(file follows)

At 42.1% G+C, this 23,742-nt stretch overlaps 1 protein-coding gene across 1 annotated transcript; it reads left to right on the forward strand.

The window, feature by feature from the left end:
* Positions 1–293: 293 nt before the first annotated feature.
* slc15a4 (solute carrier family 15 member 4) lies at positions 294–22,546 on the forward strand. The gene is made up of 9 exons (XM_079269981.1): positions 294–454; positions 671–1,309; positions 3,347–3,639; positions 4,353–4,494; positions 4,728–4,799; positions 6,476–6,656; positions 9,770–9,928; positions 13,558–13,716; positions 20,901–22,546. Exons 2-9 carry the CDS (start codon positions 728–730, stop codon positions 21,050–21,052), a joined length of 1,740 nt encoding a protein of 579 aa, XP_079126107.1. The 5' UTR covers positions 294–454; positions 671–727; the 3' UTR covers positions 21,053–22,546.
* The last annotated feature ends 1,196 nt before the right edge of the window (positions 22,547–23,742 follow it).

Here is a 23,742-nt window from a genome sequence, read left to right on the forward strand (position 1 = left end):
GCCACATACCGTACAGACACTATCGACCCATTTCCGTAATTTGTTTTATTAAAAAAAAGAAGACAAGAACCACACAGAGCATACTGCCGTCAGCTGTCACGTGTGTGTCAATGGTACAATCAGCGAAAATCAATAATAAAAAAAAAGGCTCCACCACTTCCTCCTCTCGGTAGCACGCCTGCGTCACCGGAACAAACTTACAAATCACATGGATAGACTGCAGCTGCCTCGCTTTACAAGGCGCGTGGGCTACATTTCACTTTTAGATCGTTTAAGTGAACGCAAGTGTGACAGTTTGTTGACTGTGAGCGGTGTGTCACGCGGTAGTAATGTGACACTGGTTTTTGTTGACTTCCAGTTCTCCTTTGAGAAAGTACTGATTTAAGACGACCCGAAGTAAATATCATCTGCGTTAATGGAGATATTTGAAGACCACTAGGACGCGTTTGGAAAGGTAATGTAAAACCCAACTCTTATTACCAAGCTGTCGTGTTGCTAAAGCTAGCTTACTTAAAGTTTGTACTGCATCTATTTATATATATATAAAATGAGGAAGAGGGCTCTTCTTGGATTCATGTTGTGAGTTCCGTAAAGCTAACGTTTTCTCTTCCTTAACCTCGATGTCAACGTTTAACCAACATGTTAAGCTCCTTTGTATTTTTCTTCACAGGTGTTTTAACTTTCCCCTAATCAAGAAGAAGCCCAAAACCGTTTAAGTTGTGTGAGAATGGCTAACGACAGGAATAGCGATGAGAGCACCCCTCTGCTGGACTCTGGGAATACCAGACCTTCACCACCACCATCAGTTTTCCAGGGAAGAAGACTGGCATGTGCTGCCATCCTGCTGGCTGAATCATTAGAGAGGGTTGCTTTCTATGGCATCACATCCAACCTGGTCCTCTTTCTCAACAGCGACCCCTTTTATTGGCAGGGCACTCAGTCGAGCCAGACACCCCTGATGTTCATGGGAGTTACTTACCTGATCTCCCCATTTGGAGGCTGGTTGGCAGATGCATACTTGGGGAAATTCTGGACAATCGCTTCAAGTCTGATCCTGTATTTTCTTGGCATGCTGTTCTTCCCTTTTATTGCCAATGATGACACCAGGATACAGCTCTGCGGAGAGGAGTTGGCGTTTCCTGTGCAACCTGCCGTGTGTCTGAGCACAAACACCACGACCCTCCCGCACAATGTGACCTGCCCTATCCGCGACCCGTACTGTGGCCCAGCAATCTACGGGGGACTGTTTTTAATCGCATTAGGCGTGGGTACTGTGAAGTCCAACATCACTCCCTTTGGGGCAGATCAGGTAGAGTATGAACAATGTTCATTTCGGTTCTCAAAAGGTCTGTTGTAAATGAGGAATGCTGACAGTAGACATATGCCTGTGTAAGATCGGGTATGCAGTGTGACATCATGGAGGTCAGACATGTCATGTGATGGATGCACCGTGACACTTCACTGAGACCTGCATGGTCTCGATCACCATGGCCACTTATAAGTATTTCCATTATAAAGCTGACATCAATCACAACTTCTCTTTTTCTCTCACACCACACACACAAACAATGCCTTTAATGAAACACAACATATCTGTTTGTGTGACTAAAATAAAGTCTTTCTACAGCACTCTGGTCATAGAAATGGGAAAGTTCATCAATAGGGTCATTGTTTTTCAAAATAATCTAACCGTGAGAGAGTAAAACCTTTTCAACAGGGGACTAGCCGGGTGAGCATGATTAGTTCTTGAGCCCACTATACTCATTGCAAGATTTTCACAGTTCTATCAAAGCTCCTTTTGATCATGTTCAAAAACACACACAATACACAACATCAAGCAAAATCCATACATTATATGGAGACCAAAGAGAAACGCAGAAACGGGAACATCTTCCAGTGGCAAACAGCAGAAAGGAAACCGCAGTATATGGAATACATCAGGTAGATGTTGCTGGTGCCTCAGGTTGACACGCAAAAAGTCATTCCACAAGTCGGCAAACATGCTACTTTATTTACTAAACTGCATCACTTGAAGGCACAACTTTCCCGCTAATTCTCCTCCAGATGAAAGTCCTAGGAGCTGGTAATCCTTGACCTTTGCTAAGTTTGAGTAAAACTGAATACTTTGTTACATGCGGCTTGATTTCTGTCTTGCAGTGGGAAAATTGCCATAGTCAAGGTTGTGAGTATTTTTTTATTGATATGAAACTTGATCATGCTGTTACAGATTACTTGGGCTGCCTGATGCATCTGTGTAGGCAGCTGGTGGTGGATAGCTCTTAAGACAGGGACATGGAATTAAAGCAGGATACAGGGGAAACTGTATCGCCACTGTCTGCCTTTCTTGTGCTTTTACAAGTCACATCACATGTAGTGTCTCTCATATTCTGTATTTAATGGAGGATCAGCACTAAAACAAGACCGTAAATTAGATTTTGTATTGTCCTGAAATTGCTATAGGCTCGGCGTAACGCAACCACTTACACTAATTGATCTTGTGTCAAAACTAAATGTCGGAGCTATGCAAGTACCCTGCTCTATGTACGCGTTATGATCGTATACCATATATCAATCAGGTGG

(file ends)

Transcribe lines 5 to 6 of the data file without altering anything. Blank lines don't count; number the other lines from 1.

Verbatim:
* The last annotated feature ends 1,196 nt before the right edge of the window (positions 22,547–23,742 follow it).

Here is a 23,742-nt window from a genome sequence, read left to right on the forward strand (position 1 = left end):